Heretic is another of those painfully overlooked 80s acts who managed to produce an unsung classic in their sole full-length Breaking Point, an album I still listen to today with regular frequency. That would be the work that ultimately sold the band's then front man Mike Howe to replace David Wayne in Metal Church, who would ironically go on to front Reverend with the rest of the Heretic cast. But years before Howe even joined them, the Californian band already existed with a previous vocalist, one Julian Mendez, who had a weaker and shrill, but acceptable range to mix with the unit's hybrid of power and thrash metal aesthetics, and their first release through Metal Blade was an EP known as Torture Knows No Boundary.
This is 18 minutes of hard hitting, traditional power metal with a hint of early Metallica. Think mid 80s Judas Priest meets Kill 'Em All, and you're not far off the mark. Mendez is not as effective as the later Howe's deep, biting tone, instead reminding me of a median of two other Metal Blade vocalists: Lizzy Borden and Frank Tyson of the more obscure Krank. It's dirty in the lower registers, and pretty shrill at the heights, though he can't match the pitch and delivery of Lizzy himself. All this would be acceptable if he had been served a series of high quality tunes as on Breaking Point, but while the style doesn't differ, the riffs and composition of this debut were not yet fully gestated.
That's not to say Heretic didn't have a few scorchers on their hands, and I rather enjoyed "Blood Will Tell" and "Portrait of Faith". The former is a road worthy rush with some uplifting chord patterns that are fun to plug along to; the latter is hands down the best track here, with the catchiest riffs and arguably the most urgent and powerful due to the simple but effective bridge with gang vocals. "Riding With the Angels" is hardly offensive, but it has more of a straight up NWOBHM feel with Mendez whining across the predictable chord sequences. "Whitechapel" is worthwhile, with perhaps the most memorable chorus of this early material, with one of Julian's best screams and at least two good riffs, but the closing instrumental title track doesn't add much value (they'll pull off a far better instrumental on the full length called "Pale Shelter".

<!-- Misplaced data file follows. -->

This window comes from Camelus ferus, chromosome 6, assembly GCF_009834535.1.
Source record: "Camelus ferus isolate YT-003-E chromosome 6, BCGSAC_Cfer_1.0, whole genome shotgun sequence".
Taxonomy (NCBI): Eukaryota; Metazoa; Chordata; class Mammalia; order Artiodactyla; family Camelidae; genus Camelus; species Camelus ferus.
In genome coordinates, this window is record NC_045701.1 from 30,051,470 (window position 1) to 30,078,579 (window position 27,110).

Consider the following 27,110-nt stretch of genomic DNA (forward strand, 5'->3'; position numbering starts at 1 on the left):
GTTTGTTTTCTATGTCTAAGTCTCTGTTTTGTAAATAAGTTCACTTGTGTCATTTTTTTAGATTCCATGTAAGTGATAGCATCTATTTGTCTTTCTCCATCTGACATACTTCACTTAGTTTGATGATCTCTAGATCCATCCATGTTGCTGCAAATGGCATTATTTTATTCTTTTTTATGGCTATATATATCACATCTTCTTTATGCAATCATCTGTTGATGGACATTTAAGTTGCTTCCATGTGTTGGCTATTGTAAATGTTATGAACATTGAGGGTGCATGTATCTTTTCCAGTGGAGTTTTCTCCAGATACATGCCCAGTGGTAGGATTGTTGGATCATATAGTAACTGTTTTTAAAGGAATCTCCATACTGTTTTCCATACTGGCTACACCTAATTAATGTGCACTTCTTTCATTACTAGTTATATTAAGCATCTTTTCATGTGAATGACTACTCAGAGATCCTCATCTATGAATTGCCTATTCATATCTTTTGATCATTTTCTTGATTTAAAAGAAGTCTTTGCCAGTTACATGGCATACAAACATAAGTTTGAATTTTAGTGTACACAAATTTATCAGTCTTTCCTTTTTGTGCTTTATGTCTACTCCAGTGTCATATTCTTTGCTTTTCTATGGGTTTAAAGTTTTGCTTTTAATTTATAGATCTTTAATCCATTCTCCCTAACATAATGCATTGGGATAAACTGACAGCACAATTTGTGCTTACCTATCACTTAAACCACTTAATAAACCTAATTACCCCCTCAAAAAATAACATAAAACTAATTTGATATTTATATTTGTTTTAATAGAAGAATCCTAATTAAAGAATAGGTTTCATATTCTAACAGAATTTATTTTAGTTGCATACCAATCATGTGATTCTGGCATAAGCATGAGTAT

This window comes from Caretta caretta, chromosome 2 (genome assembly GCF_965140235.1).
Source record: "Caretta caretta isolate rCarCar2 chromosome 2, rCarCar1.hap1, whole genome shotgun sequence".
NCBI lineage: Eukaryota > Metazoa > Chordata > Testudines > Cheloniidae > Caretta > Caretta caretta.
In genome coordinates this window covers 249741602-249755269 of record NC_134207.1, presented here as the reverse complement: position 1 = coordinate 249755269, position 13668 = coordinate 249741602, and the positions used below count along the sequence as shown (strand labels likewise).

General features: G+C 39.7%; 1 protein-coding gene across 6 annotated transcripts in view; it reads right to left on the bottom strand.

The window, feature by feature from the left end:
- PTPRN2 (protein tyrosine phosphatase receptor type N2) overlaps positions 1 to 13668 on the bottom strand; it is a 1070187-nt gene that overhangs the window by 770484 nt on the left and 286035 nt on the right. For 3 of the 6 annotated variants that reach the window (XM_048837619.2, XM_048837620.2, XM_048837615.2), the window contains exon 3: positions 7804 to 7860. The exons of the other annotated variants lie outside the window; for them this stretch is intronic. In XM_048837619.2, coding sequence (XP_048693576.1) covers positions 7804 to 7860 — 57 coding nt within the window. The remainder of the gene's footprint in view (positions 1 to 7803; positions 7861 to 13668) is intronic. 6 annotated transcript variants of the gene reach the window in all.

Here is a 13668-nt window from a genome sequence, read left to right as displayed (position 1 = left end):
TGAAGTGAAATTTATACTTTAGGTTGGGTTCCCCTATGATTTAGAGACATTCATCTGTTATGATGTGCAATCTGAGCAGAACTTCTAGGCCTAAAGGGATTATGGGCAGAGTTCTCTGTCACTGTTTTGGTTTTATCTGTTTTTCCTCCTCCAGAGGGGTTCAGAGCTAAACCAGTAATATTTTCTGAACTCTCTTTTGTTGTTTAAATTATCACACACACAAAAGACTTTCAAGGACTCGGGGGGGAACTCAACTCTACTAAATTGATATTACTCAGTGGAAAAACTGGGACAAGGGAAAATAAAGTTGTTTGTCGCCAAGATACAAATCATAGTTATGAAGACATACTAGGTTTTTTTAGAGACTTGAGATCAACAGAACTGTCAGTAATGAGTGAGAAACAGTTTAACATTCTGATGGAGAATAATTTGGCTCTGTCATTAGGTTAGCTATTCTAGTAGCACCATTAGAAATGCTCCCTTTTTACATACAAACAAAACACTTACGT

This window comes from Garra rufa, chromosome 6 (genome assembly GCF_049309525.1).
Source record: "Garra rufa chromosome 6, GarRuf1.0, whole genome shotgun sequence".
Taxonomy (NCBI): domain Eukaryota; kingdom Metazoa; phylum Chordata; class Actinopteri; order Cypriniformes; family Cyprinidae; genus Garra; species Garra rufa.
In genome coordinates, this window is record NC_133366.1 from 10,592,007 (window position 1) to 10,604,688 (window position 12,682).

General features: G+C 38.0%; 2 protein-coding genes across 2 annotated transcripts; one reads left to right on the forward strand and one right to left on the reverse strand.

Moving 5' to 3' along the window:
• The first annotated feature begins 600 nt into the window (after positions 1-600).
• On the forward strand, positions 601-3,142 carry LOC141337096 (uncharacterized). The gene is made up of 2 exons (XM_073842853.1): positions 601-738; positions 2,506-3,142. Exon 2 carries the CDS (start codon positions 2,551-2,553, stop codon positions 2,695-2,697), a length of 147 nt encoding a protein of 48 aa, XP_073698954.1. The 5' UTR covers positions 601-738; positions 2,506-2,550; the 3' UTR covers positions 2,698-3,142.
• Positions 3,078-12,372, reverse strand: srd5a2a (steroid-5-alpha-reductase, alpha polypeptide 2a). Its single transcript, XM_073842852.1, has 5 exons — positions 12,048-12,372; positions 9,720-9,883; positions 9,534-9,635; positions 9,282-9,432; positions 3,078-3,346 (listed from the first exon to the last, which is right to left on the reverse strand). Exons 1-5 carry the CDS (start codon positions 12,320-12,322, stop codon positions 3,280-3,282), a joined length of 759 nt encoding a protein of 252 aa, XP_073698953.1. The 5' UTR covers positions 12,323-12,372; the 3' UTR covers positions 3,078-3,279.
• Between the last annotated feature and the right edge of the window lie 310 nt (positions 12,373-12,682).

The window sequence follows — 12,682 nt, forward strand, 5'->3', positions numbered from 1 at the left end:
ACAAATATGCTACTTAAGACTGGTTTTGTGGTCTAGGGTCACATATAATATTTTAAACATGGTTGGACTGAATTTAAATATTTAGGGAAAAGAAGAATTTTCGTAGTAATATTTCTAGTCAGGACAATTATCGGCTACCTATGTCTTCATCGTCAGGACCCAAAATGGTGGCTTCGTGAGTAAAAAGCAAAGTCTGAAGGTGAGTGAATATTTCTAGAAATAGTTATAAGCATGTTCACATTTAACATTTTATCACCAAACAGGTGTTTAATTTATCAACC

So what you're left with are three pretty good tracks that foreshadow the greatness to come in but a few short years, and then two that just don't pass muster, for about 10-11 minutes of overall value. As a bonus to a reissue of Breaking Point, they'd function fairly well, but I'm not aware of such a compilation, so you're better off just to skip this and head straight for the full-length if you're new to the band. Torture Knows No Boundary is merely a footnote to a legacy that should be remembered for something far better, assuming that fresh fans beyond the core few in the know ever wake up and discover Heretic for themselves.
Verdict: Indifference [6.5/10] (the time is right)